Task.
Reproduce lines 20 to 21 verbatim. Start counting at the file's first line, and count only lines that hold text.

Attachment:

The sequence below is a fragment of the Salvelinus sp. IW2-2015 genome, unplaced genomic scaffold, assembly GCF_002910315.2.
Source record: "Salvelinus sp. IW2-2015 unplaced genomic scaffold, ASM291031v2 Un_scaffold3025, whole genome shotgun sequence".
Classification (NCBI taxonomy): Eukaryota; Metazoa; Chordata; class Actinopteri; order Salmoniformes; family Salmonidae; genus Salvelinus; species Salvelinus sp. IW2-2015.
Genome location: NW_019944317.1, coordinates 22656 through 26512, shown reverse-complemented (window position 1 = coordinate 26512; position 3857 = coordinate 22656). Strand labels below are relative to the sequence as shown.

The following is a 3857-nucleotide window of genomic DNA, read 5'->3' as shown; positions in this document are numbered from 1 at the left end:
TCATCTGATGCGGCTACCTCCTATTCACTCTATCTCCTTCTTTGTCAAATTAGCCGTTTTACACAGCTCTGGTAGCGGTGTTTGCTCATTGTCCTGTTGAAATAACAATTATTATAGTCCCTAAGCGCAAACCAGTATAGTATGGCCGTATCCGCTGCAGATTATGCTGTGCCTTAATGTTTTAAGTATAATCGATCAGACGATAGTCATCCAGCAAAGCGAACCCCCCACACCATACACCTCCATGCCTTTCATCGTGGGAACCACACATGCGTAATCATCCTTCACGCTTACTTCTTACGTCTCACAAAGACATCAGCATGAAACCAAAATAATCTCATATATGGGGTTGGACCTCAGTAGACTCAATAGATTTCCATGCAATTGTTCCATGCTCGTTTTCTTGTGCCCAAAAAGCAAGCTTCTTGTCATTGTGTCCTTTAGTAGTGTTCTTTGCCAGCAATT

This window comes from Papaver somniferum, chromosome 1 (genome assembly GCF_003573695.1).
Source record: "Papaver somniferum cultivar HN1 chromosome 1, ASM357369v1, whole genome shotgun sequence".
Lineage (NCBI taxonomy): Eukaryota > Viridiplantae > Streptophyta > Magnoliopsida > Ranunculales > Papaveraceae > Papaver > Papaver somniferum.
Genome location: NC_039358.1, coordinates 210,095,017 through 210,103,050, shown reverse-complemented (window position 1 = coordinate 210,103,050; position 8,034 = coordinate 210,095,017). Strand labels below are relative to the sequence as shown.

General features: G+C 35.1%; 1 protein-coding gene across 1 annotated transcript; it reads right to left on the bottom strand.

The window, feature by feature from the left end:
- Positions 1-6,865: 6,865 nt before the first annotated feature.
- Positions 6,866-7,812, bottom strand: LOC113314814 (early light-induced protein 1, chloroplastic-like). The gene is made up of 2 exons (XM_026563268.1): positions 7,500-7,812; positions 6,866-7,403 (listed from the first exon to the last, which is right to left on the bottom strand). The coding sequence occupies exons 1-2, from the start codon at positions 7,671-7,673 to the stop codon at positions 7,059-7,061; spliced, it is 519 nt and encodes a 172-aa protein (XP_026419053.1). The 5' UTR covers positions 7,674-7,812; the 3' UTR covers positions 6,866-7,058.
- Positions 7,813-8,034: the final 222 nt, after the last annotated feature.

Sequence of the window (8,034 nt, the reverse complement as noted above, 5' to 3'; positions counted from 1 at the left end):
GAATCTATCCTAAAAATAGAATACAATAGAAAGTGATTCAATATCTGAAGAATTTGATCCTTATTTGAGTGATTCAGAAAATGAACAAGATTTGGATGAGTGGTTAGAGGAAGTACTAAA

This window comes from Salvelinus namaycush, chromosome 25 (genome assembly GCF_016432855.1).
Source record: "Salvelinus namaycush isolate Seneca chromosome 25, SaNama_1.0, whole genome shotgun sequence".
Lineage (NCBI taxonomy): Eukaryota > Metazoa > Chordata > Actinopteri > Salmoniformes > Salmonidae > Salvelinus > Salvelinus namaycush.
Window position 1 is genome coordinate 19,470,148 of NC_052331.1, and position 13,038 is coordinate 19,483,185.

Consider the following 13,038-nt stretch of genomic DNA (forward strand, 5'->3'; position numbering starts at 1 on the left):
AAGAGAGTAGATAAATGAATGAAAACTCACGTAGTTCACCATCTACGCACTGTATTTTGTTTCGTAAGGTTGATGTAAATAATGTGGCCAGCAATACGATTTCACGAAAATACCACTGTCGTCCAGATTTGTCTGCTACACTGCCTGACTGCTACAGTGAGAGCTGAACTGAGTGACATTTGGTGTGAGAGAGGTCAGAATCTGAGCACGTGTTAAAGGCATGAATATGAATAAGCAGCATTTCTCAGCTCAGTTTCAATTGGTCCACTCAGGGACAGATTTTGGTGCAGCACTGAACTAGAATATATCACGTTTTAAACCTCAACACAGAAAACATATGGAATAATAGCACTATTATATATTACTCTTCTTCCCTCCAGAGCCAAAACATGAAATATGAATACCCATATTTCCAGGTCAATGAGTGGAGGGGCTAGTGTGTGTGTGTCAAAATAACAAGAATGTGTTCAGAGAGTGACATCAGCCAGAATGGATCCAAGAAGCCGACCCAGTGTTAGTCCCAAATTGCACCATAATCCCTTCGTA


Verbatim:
Lineage (NCBI taxonomy): Eukaryota > Metazoa > Chordata > Actinopteri > Salmoniformes > Salmonidae > Salvelinus > Salvelinus namaycush.
Window position 1 is genome coordinate 19,470,148 of NC_052331.1, and position 13,038 is coordinate 19,483,185.